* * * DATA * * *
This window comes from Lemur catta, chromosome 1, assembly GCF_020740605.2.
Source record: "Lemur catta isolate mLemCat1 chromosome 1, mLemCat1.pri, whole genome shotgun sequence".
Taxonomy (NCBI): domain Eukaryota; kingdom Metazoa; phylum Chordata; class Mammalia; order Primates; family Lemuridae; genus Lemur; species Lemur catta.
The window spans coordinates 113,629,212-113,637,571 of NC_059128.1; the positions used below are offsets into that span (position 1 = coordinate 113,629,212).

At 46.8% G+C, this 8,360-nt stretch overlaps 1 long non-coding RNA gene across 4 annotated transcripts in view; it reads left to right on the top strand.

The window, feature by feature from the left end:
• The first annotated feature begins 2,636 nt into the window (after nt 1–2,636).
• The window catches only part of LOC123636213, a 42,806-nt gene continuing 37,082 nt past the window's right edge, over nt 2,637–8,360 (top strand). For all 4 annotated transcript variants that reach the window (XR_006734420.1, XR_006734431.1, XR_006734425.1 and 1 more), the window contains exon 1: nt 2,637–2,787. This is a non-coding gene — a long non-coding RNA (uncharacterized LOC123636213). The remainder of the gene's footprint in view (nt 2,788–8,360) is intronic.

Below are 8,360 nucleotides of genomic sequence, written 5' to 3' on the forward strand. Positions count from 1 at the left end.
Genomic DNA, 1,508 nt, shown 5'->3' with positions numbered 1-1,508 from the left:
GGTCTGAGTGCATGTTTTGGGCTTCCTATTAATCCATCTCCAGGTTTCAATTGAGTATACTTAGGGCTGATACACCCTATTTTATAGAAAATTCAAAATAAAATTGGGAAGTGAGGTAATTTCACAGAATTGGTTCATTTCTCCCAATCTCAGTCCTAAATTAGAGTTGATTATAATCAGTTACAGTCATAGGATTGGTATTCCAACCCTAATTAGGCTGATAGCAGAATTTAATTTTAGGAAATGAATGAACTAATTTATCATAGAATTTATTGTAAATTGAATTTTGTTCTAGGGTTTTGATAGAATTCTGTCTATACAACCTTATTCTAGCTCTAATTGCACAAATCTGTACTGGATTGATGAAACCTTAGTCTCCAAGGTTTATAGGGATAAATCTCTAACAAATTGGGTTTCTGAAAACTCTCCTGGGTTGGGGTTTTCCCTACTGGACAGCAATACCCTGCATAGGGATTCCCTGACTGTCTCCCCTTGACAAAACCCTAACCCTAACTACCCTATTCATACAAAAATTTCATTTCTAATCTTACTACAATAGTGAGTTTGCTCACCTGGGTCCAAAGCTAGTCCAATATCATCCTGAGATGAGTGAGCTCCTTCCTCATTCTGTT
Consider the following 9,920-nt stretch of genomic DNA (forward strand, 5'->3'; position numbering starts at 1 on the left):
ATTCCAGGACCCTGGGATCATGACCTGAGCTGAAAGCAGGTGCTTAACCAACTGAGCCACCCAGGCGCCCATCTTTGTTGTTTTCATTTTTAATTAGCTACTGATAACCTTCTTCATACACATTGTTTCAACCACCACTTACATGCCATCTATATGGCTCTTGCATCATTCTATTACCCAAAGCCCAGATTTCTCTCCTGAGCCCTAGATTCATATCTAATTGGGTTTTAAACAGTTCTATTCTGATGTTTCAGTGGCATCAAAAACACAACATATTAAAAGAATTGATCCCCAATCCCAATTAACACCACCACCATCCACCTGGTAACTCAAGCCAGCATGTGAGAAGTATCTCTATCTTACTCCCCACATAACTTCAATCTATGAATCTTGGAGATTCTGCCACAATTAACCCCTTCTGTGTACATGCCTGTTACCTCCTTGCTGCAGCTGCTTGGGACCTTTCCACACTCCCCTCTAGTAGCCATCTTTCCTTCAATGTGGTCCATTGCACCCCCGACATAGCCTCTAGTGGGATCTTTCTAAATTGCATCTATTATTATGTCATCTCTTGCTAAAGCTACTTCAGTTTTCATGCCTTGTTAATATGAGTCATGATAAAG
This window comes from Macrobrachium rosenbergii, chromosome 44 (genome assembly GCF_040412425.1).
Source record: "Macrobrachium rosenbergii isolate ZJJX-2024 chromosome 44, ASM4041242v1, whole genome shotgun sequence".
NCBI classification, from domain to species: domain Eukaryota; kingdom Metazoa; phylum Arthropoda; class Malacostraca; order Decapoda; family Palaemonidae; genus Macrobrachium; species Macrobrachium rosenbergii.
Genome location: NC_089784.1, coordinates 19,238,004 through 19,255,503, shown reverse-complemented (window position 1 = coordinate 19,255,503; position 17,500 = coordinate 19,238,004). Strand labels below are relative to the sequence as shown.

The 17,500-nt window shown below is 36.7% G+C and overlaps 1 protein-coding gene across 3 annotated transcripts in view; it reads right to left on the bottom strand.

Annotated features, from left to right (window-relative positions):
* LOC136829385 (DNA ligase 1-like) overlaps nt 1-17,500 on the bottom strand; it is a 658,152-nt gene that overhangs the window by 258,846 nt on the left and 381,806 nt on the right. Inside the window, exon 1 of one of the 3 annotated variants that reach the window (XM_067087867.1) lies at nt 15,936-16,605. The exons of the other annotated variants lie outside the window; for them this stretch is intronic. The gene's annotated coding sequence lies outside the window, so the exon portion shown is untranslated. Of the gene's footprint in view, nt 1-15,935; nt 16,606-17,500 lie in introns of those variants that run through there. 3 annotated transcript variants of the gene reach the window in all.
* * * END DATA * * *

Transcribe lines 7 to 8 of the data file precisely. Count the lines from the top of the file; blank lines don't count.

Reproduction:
• The first annotated feature begins 2,636 nt into the window (after nt 1–2,636).
• The window catches only part of LOC123636213, a 42,806-nt gene continuing 37,082 nt past the window's right edge, over nt 2,637–8,360 (top strand). For all 4 annotated transcript variants that reach the window (XR_006734420.1, XR_006734431.1, XR_006734425.1 and 1 more), the window contains exon 1: nt 2,637–2,787. This is a non-coding gene — a long non-coding RNA (uncharacterized LOC123636213). The remainder of the gene's footprint in view (nt 2,788–8,360) is intronic.